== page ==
Case 2:

Sequential ALK-TKI therapy using crizotinib followed by any ALK-TKI  is associated with a five-year survival of about 75% but there has been uncertainty about the ideal sequence, explained Professor Sanjay Popat (Royal Marsden Hospital, London, UK). One option is to start with crizotinib and switch to a second generation ALK-TKI on progression and lorlatinib  third-line.  Another option is to start with a second-generation ALK-TKI and switch to lorlatinib (or possibly ensartinib or brigatinib second-line with chemotherapy third-line.

A 69-year old man with ALK-positive NSCLC had an excellent partial, extracranial, response (PR) to crizotinib but developed eight small intracranial sites of progressive disease.

The cumulative risk of CNS progression with crizotinib treatment is 41% at 12 months, Prof Popat explained.  If radiotherapy (RT) is considered then the risk of radiation necrosis in the brain is always a cause for concern.    

Trials show that stereotactic radio surgery (SRS) is effective for CNS metastases in patients with ALK positive NSCLC. However, the intracranial response to brigatinib treatment (post-crizotinib) is very good and this can mitigate the need for whole brain RT or SRT with the attendant risks of cognitive decline or radio-necrosis, he said.

In practice, “Upfront next-generation ALK-TKIs are now standard” said Prof Popat. Their high CNS activity appears to be responsible for the long PFS that is achieved. In addition, lorlatinib has excellent intracranial CNS activity on progression after next- generation ALK-TKIs.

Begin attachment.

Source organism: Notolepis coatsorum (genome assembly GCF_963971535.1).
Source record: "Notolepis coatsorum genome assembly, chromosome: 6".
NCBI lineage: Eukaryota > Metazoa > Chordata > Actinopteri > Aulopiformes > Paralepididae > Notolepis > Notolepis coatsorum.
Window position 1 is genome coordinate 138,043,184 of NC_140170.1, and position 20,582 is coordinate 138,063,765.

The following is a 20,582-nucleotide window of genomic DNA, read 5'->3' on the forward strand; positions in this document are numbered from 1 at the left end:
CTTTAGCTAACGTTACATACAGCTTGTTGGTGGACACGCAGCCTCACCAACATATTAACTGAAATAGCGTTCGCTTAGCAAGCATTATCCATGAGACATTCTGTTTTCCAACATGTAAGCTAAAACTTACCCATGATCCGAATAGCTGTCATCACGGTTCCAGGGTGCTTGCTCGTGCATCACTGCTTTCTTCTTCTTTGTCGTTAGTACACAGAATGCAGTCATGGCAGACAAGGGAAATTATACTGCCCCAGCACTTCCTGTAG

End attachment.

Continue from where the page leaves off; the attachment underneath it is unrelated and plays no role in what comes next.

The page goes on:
In this case, brigatinib was prescribed. Two months later the brain lesions had shrunk and the patient is now “doing fantastically well on brigatinib”, said Prof Popat. 

Case 3

A 36-year-old woman – a never-smoker – presented with a dry cough and progressive onset of dyspnoea in May 2017. She had large right pleural effusion and a PET CT scan showed a right lung tumour with multiple lymph node metastases but no CNS metastases. The tumour was ALK-positive and crizotinib was prescribed. The patient improved initially but by May 2018 she had developed progressive disease. 

After crizotinib treatment a second-generation ALK-TKI can be given to overcome ALK-resistance mutations. Response rates (RR) range from 38 to 56% with median PFS ranging from 7.2 to 16.7 months, said Professor Tony Mok (Chinese University of Hong Kong). If treatment is started with a second-generation ALK-TKI the picture may be more complex. There are likely to be multiple mutations and the incidence of G1202R resistance is more common with ALK variant 3 after receiving second generation TKI, he explained. Lorlatininb treatment after a second-generation ALK-TKI is associated with RR of 33% and median PFS of 5.5 months.

Asked if how to treat multiple ALK mutations identified by next generation sequencing (NGS) Professors Mok and Popat agreed that if the mutation is present but there is no corresponding fusion protein then it is not ‘drugable’ and is unlikely to be an oncogene driver.

Based on presentations given at the European Society for Medical Oncology Congress, Barcelona, September 2019